After years of relentless calls for peace talks with the Taliban, you would imagine that Imran Khan would be happy that the terrorist group nominated the cricketer-turned-politician as an intermediary between them and the government. But no. In a surprise move on Tuesday Khan declined the offer. The BBC reports:
His Tehreek-e-Insaf (PTI) says he is not needed at the talks as another party figure is on the government team.A preliminary meeting between the two sides gets under way in Islamabad on Tuesday after months of violence.Although the PTI party strongly favours negotiations, a statement on Sunday said that Mr Khan would probably prefer to assist the peace process in another role.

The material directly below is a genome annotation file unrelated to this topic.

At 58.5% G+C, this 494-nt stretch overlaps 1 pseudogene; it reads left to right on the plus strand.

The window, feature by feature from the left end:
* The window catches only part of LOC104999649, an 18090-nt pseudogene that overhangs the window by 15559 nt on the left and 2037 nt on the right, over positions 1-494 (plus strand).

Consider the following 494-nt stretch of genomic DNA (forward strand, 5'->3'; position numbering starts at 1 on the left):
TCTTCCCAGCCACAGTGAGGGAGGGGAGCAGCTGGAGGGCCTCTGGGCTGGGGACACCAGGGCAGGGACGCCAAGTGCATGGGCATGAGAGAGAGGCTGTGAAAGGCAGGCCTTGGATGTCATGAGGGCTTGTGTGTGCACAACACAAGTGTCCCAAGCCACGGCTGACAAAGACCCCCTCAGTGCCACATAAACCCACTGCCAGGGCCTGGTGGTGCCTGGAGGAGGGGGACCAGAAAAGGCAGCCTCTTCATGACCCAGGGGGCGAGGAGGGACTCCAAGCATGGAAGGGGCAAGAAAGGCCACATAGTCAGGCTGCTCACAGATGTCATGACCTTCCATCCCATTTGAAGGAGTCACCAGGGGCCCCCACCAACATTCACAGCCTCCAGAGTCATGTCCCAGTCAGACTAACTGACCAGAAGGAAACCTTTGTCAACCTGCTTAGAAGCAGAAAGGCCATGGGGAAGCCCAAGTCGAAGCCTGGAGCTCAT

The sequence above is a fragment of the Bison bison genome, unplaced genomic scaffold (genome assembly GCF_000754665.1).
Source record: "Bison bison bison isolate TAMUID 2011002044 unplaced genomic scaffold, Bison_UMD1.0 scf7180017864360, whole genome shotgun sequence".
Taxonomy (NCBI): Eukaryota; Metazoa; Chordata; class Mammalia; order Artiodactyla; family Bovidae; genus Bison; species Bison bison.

His selection and subsequent refusal reveal quite a few things about Khan’s evolution as a politician and the way he sees his future. His previous refusal to condemn terrorist attacks or name the Taliban as being responsible for them, his suggestions that the Taliban open an office in the regional capital of Peshawar (later disavowed by his own party), and his consistent anti-Americanism have all firmly placed his party on the (far) right-wing. That the Taliban saw him as a potential intermediary, then, is a compliment to his efforts to court them as well as a vindication of his critics, who call him a Taliban sympathizer.Now that his calls for peace talks have been taken seriously by the government (it remains to be seen whether the Taliban are equally serious), he seems to be changing tack. Given the downturn in popularity he has experienced in Khyber-Pakhtunwa, the northwestern province that the PTI won in May’s elections, he seems much more comfortable as a member of the opposition than in the government. If the peace talks fail, as they are widely expected to, then Khan can lay the blame squarely at the feet of Prime Minister Nawaz Sharif.At the same time, his association with the far-right may have gotten a bit too close for comfort. The other individuals the Taliban nominated alongside Khan included Maulana Sami-ul Haq—a man known as the “father of the Taliban”—and Maulana Abdul Aziz a former militant who occupied a mosque in Islamabad that was the center of an army-led siege in 2007.While it’s too early to say that this move definitively signals a move to the center, it does show that Imran Khan the strategist trumps Imran Khan the demagogue.